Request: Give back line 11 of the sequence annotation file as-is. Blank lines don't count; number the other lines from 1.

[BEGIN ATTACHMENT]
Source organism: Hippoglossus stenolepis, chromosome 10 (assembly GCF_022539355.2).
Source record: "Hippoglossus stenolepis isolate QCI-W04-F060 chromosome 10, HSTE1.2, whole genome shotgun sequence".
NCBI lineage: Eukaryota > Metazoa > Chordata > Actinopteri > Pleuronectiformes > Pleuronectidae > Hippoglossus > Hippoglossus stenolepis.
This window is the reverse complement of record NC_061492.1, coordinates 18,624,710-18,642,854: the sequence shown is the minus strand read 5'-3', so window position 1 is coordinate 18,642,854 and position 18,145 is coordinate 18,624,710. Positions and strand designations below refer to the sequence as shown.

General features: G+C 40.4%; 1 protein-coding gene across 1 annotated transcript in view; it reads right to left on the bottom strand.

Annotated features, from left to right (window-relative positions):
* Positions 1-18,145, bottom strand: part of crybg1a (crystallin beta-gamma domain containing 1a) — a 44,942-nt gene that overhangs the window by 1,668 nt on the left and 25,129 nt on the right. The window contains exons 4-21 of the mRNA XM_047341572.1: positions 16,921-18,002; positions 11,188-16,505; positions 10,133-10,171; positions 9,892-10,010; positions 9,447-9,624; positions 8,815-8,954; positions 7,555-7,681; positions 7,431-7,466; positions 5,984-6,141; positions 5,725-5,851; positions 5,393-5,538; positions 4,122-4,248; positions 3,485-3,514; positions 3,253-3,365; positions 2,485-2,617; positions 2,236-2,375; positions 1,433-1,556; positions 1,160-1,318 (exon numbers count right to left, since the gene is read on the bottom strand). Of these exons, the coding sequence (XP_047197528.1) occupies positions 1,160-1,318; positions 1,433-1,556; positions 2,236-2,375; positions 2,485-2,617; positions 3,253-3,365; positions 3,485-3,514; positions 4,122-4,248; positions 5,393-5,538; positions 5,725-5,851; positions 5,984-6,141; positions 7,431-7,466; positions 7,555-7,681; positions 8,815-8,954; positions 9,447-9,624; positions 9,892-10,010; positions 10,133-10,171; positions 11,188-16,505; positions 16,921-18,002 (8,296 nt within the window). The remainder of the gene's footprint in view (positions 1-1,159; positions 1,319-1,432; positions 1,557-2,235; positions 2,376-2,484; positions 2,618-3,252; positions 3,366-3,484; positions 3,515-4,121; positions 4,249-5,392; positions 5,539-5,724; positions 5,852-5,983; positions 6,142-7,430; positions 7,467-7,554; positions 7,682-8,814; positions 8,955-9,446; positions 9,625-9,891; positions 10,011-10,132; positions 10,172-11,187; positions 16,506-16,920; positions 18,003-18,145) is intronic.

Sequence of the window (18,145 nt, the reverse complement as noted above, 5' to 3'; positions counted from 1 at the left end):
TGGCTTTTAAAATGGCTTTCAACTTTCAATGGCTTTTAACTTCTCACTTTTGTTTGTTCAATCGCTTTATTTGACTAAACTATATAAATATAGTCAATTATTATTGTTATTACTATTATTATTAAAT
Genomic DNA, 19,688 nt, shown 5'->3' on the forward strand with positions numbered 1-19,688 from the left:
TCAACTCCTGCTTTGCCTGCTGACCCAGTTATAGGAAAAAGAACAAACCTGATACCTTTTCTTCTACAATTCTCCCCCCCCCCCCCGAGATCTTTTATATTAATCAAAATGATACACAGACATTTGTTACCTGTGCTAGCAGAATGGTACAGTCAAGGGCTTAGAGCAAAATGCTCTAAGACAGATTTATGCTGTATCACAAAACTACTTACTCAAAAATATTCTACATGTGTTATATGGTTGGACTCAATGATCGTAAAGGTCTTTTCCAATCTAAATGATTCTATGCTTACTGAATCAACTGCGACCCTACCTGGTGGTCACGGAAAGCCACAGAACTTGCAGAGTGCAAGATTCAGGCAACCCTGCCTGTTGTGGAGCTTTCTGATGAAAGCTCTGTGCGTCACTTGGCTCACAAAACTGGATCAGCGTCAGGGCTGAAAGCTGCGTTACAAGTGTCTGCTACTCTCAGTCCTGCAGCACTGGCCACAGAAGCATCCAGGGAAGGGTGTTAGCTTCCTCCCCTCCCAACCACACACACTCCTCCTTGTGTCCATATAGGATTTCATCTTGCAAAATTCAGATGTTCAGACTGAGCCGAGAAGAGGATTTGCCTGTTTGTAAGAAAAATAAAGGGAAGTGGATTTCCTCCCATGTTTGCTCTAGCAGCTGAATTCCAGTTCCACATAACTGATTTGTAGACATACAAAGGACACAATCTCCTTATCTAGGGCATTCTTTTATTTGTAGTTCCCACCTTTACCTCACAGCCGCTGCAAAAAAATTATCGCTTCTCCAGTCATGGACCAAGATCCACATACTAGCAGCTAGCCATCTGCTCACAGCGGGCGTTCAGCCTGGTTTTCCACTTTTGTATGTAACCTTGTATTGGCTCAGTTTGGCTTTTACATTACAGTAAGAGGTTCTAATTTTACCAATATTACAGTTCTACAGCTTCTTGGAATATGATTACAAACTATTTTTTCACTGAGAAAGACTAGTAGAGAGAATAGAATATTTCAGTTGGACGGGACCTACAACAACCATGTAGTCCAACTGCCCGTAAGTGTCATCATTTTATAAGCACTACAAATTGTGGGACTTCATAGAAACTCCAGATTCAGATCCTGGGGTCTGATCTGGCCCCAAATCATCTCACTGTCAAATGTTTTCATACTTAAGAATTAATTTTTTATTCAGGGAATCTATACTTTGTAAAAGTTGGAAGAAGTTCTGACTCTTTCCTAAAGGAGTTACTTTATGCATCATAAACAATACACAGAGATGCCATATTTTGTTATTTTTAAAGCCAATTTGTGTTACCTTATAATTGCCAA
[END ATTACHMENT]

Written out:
TCAACTCCTGCTTTGCCTGCTGACCCAGTTATAGGAAAAAGAACAAACCTGATACCTTTTCTTCTACAATTCTCCCCCCCCCCCCCGAGATCTTTTATATTAATCAAAATGATACACAGACATTTGTTACCTGTGCTAGCAGAATGGTACAGTCAAGGGCTTAGAGCAAAATGCTCTAAGACAGATTTATGCTGTATCACAAAACTACTTACTCAAAAATATTCTACATGTGTTATATGGTTGGACTCAATGATCGTAAAGGTCTTTTCCAATCTAAATGATTCTATGCTTACTGAATCAACTGCGACCCTACCTGGTGGTCACGGAAAGCCACAGAACTTGCAGAGTGCAAGATTCAGGCAACCCTGCCTGTTGTGGAGCTTTCTGATGAAAGCTCTGTGCGTCACTTGGCTCACAAAACTGGATCAGCGTCAGGGCTGAAAGCTGCGTTACAAGTGTCTGCTACTCTCAGTCCTGCAGCACTGGCCACAGAAGCATCCAGGGAAGGGTGTTAGCTTCCTCCCCTCCCAACCACACACACTCCTCCTTGTGTCCATATAGGATTTCATCTTGCAAAATTCAGATGTTCAGACTGAGCCGAGAAGAGGATTTGCCTGTTTGTAAGAAAAATAAAGGGAAGTGGATTTCCTCCCATGTTTGCTCTAGCAGCTGAATTCCAGTTCCACATAACTGATTTGTAGACATACAAAGGACACAATCTCCTTATCTAGGGCATTCTTTTATTTGTAGTTCCCACCTTTACCTCACAGCCGCTGCAAAAAAATTATCGCTTCTCCAGTCATGGACCAAGATCCACATACTAGCAGCTAGCCATCTGCTCACAGCGGGCGTTCAGCCTGGTTTTCCACTTTTGTATGTAACCTTGTATTGGCTCAGTTTGGCTTTTACATTACAGTAAGAGGTTCTAATTTTACCAATATTACAGTTCTACAGCTTCTTGGAATATGATTACAAACTATTTTTTCACTGAGAAAGACTAGTAGAGAGAATAGAATATTTCAGTTGGACGGGACCTACAACAACCATGTAGTCCAACTGCCCGTAAGTGTCATCATTTTATAAGCACTACAAATTGTGGGACTTCATAGAAACTCCAGATTCAGATCCTGGGGTCTGATCTGGCCCCAAATCATCTCACTGTCAAATGTTTTCATACTTAAGAATTAATTTTTTATTCAGGGAATCTATACTTTGTAAAAGTTGGAAGAAGTTCTGACTCTTTCCTAAAGGAGTTACTTTATGCATCATAAACAATACACAGAGATGCCATATTTTGTTATTTTTAAAGCCAATTTGTGTTACCTTATAATTGCCAA